Clinical trials[edit]

In patients with metastatic castration-resistant prostate cancer (mCRPC), overall survival (OS) is markedly enhanced with cabazitaxel versus mitoxantrone after prior docetaxel treatment. FIRSTANA (ClinicalTrials.gov identifier: NCT01308567) assessed whether cabazitaxel 20 mg/m2 (C20) or 25 mg/m2 (C25) is superior to docetaxel 75 mg/m2 (D75) in terms of OS in patients with chemotherapy-naïve mCRPC. However, C20 and C25 did not demonstrate superiority for OS versus D75 in patients with chemotherapy-naïve mCRPC. Cabazitaxel and docetaxel demonstrated different toxicity profiles, and C20 showed the overall lowest toxicity.[10] In a phase III trial with 755 men for the treatment of castration-resistant prostate cancer, median survival was 15.1 months for patients receiving cabazitaxel versus 12.7 months for patients receiving mitoxantrone. Cabazitaxel was associated with more grade 3–4 neutropenia (81.7%) than mitoxantrone (58%).[11] Common adverse effects with cabazitaxel include neutropenia (including febrile neutropenia) and GIT side effects appeared mainly in diarrhea, whereas, neuropathy was rarely detected.[12]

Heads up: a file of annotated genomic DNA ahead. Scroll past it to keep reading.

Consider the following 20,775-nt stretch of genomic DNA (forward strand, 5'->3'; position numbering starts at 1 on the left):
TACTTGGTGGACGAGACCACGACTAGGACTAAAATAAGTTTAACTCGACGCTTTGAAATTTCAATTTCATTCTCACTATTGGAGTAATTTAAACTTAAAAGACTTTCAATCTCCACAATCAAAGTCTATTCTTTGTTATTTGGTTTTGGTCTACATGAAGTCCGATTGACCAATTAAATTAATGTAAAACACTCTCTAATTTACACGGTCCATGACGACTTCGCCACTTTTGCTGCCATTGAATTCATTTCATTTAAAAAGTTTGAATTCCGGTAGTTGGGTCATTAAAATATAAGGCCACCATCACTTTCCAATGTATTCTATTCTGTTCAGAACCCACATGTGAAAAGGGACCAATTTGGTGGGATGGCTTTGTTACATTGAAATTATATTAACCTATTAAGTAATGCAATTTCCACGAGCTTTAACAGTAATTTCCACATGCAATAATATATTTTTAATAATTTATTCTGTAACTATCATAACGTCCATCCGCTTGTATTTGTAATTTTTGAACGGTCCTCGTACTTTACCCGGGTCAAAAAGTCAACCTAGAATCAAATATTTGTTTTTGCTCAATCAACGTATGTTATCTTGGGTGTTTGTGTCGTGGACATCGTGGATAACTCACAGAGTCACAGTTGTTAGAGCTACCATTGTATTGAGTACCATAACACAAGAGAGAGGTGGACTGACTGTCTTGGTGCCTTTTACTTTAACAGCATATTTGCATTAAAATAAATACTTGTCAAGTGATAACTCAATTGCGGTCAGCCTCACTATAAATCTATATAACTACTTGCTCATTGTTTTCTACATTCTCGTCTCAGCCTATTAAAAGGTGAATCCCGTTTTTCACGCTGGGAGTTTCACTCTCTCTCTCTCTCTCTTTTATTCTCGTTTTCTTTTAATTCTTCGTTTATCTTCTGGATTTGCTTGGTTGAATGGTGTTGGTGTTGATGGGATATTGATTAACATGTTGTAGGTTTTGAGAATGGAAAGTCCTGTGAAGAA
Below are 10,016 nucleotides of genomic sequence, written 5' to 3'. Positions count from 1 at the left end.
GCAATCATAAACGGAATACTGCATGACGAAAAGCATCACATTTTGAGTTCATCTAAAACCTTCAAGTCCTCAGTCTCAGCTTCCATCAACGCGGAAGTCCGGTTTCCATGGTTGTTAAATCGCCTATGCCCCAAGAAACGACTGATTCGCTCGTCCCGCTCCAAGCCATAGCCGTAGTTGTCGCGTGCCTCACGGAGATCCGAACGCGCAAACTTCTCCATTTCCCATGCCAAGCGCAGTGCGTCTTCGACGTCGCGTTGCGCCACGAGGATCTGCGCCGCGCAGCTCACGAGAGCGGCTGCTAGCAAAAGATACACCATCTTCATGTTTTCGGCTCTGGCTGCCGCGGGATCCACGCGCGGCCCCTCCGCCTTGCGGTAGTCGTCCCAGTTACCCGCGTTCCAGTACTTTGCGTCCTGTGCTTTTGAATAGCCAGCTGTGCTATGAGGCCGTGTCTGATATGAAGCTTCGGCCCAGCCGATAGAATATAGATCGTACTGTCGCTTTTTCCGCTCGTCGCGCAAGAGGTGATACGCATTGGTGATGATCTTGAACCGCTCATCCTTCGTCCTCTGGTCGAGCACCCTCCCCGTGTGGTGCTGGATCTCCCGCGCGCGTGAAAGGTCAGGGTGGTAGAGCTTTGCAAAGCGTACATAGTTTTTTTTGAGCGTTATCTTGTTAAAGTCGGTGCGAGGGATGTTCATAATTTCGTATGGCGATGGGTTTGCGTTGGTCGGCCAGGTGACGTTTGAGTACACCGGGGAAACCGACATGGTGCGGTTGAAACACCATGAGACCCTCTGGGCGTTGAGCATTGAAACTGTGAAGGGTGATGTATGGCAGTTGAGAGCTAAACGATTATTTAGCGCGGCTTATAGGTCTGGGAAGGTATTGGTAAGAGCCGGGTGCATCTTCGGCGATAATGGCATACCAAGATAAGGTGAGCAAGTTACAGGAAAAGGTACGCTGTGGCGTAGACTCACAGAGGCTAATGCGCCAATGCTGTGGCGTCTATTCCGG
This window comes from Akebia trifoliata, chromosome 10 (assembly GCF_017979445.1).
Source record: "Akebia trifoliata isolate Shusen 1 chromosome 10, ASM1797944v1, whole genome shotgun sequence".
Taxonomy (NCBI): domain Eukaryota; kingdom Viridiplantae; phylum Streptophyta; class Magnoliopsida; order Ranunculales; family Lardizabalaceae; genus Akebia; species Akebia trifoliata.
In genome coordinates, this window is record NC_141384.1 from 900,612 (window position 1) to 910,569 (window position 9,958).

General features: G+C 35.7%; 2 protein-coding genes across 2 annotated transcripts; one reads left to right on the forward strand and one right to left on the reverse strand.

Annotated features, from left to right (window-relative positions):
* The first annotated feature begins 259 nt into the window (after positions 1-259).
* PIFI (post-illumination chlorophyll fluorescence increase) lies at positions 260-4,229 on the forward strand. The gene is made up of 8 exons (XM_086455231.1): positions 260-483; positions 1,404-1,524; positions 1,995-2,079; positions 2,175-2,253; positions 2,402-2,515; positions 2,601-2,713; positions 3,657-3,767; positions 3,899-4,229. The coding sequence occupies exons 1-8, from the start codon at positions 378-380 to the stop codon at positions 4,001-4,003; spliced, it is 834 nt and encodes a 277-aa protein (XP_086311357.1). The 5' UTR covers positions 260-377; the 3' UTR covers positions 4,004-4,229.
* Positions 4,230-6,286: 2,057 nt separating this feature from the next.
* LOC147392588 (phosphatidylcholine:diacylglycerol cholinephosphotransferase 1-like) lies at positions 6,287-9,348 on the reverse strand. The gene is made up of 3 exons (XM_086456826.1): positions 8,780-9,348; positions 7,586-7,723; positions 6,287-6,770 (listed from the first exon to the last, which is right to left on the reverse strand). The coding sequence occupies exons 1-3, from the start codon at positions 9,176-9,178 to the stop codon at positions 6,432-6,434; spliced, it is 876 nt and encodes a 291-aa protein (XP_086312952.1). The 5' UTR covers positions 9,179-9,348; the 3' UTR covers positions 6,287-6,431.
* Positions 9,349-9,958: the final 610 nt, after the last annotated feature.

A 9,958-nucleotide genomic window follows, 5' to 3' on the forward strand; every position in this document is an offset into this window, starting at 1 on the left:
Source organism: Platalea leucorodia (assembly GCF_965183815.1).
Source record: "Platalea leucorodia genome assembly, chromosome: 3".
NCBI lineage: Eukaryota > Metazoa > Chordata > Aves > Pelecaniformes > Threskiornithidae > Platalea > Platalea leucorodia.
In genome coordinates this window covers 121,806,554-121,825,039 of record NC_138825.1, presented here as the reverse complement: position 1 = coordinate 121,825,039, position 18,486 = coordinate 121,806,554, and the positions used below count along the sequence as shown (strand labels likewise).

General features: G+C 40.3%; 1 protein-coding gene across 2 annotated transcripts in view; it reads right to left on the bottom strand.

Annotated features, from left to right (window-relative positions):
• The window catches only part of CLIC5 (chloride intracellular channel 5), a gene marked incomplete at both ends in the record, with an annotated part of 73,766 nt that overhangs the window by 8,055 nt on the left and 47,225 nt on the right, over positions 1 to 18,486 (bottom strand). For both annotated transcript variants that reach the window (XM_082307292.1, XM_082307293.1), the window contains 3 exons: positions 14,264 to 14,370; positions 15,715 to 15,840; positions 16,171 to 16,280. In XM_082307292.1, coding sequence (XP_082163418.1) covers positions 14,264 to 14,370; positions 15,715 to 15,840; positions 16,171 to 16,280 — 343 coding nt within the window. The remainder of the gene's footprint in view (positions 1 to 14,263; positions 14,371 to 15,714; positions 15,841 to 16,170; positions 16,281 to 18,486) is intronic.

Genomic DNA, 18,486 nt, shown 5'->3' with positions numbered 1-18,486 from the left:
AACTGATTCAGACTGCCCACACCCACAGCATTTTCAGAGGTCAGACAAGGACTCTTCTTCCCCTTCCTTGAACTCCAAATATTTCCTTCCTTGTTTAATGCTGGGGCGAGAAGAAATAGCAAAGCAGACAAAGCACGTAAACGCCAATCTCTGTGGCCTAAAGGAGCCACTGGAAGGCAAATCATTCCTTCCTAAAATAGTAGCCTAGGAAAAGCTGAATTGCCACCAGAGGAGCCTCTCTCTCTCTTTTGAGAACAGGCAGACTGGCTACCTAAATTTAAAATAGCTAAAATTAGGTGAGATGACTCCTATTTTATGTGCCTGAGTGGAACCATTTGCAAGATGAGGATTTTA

Pharmacokinetics[edit]

Cabazitaxel administration causes a decrease in plasma concentrations showing triphasic kinetics: a mean half life (t1/2) of 2.6 min in the first phase, a mean t1/2 of 1.3 h in the second phase, and a mean t1/2 of 77.3 h in the third phase.[13]

Metabolism[edit]

Cabazitaxel is basically metabolized in the liver by [cytochrome P450 (CYP)3A4/5 > CYP2C8], which result in seven plasma metabolites and excreted 20 metabolites. During 14 days after administration, 80% of cabazitaxel is excreted: 76% in the feces and 3.7% as a renal excretion.[14]

References[edit]

  1. ^ a b c "Jevtana- cabazitaxel kit". DailyMed. Retrieved December 30, 2021.
  2. ^ "Cabazitaxel". NCI Drug Dictionary. U.S. Department of Health and Human Services, National Institutes of Health, National Cancer Institute. February 2, 2011.
  3. ^ "Drug Approval Package: Jevtana (Cabazitaxel) NDA #201023". U.S. Food and Drug Administration (FDA). July 8, 2013. Retrieved December 30, 2021.
  4. ^ "Jevtana (cabazitaxel) Injection Approved by U.S. FDA After Priority Review" (Press release). Sanofi Aventis. June 17, 2010. Retrieved December 30, 2021 – via PR Newswire.